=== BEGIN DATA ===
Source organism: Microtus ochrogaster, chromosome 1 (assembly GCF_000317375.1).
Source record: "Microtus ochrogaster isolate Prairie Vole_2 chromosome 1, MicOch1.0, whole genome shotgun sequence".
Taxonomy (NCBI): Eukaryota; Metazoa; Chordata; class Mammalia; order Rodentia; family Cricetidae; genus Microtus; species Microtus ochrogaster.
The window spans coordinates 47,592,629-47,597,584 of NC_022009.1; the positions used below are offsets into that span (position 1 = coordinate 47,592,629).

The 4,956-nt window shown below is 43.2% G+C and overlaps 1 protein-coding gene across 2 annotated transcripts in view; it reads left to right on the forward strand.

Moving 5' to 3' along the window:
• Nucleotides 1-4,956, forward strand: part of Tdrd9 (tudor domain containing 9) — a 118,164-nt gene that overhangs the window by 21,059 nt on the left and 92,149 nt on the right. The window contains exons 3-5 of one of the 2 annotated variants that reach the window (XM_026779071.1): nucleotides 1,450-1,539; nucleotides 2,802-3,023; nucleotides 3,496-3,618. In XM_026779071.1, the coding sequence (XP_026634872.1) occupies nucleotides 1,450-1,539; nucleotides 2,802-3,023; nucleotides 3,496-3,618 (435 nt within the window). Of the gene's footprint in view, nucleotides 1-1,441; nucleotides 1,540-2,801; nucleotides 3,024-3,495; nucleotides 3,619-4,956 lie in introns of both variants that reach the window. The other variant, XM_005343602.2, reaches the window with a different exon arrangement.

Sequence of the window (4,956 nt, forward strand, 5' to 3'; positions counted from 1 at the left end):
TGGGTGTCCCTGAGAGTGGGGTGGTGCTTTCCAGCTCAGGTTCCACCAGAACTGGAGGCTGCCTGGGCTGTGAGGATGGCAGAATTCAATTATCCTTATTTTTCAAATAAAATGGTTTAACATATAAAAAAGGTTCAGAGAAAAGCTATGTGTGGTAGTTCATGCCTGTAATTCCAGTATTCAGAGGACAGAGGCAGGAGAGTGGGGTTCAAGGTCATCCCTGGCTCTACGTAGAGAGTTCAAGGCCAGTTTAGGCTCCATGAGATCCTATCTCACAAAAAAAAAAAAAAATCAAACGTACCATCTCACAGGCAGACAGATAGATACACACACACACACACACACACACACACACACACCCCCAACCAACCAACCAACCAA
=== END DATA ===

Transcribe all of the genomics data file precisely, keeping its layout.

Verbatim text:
Source organism: Microtus ochrogaster, chromosome 1 (assembly GCF_000317375.1).
Source record: "Microtus ochrogaster isolate Prairie Vole_2 chromosome 1, MicOch1.0, whole genome shotgun sequence".
Taxonomy (NCBI): Eukaryota; Metazoa; Chordata; class Mammalia; order Rodentia; family Cricetidae; genus Microtus; species Microtus ochrogaster.
The window spans coordinates 47,592,629-47,597,584 of NC_022009.1; the positions used below are offsets into that span (position 1 = coordinate 47,592,629).

The 4,956-nt window shown below is 43.2% G+C and overlaps 1 protein-coding gene across 2 annotated transcripts in view; it reads left to right on the forward strand.

Moving 5' to 3' along the window:
• Nucleotides 1-4,956, forward strand: part of Tdrd9 (tudor domain containing 9) — a 118,164-nt gene that overhangs the window by 21,059 nt on the left and 92,149 nt on the right. The window contains exons 3-5 of one of the 2 annotated variants that reach the window (XM_026779071.1): nucleotides 1,450-1,539; nucleotides 2,802-3,023; nucleotides 3,496-3,618. In XM_026779071.1, the coding sequence (XP_026634872.1) occupies nucleotides 1,450-1,539; nucleotides 2,802-3,023; nucleotides 3,496-3,618 (435 nt within the window). Of the gene's footprint in view, nucleotides 1-1,441; nucleotides 1,540-2,801; nucleotides 3,024-3,495; nucleotides 3,619-4,956 lie in introns of both variants that reach the window. The other variant, XM_005343602.2, reaches the window with a different exon arrangement.

Sequence of the window (4,956 nt, forward strand, 5' to 3'; positions counted from 1 at the left end):
TGGGTGTCCCTGAGAGTGGGGTGGTGCTTTCCAGCTCAGGTTCCACCAGAACTGGAGGCTGCCTGGGCTGTGAGGATGGCAGAATTCAATTATCCTTATTTTTCAAATAAAATGGTTTAACATATAAAAAAGGTTCAGAGAAAAGCTATGTGTGGTAGTTCATGCCTGTAATTCCAGTATTCAGAGGACAGAGGCAGGAGAGTGGGGTTCAAGGTCATCCCTGGCTCTACGTAGAGAGTTCAAGGCCAGTTTAGGCTCCATGAGATCCTATCTCACAAAAAAAAAAAAAAATCAAACGTACCATCTCACAGGCAGACAGATAGATACACACACACACACACACACACACACACACACACCCCCAACCAACCAACCAACCAA